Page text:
Molecularly imprinted polymers (MIPs) represent an intriguing class of synthetic materials that can selectively recognize and bind chemical or biological molecules in a variety of value-added applications in sensors, catalysis, drug delivery, antibodies, and receptors. In this context, many advanced methods of implementing functional MIP materials have been actively studied. Herein, we report a robust strategy to produce highly ordered arrays of surface-imprinted polymer patterns with unprecedented regularity for MIP-based sensor platform, which involves the controlled evaporative self-assembly process of MIP precursor solution in a confined geometry consisting of a spherical lens on a flat Si substrate (i.e., sphere-on-flat geometry) to synergistically utilize the "coffee-ring"effect and repetitive stick-slip motions of the three-phase contact line simply by solvent evaporation. Highly ordered arrays of the ring-patterned MIP films are then polymerized under UV irradiation to achieve semi-interpenetrating polymer networks. The extraction of templated target molecules from the surface-imprinted ring-patterned MIP films leaves behind copious cavities for the recognizable specific "memory sites"to efficiently detect small molecules. As a result, the elaborated surface structuring effect, sensitivity, and specific selectivity of the coffee-ring-based MIP sensors are scrutinized by capitalizing on an endocrine-disrupting chemical, 2,4-dichlorophenoxyacetic acid (2,4-D), as an example. Clearly, the evaporative self-assembly of nonvolatile solutes in a confined geometry renders the creation of familiar yet ordered coffee-ring-like patterns for a wide range of applications, including sensors, scaffolds for cell motility, templates, substrates for neuron guidance, etc., thereby dispensing with the need of multistep lithography techniques and external fields.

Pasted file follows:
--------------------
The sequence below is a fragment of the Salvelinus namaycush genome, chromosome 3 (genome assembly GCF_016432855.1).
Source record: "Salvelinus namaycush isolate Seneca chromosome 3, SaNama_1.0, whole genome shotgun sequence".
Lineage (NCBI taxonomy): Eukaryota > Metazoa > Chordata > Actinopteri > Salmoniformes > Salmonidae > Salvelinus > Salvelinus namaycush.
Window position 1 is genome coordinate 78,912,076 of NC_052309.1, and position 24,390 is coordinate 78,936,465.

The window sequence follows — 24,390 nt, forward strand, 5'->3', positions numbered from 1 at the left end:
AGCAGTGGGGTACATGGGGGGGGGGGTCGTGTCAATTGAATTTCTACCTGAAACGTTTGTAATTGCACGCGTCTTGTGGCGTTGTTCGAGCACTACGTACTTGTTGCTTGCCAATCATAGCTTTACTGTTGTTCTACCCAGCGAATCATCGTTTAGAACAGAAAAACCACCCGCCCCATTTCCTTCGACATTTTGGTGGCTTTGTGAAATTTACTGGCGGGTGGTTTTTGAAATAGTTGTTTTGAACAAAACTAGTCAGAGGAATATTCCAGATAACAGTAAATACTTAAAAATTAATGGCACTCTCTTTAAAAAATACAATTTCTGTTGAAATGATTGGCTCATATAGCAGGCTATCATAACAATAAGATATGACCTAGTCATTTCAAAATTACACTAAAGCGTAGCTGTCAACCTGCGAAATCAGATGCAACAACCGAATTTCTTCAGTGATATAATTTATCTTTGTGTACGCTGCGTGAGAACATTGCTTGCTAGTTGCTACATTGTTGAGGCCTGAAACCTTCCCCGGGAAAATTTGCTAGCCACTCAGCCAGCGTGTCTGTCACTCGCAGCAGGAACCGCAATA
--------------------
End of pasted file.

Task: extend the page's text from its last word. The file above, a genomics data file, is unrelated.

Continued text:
Bibliographical noteFunding Information:
This work was supported by the National Research Foundation (NRF) of Korea under the auspices of the Ministry of Science and ICT, Republic of Korea (Grant No. NRF-2020R1F1A1077033). This work was also supported by the “Ministry of Trade, Industry and Energy” (Grant No. N0002310) and the Korea Medical Device Development Fund grant funded by the Korea government (the Ministry of Science and ICT, the Ministry of Trade, Industry and Energy, the Ministry of Health & Welfare, the Ministry of Food and Drug Safety) (NTIS Number: 9991006781).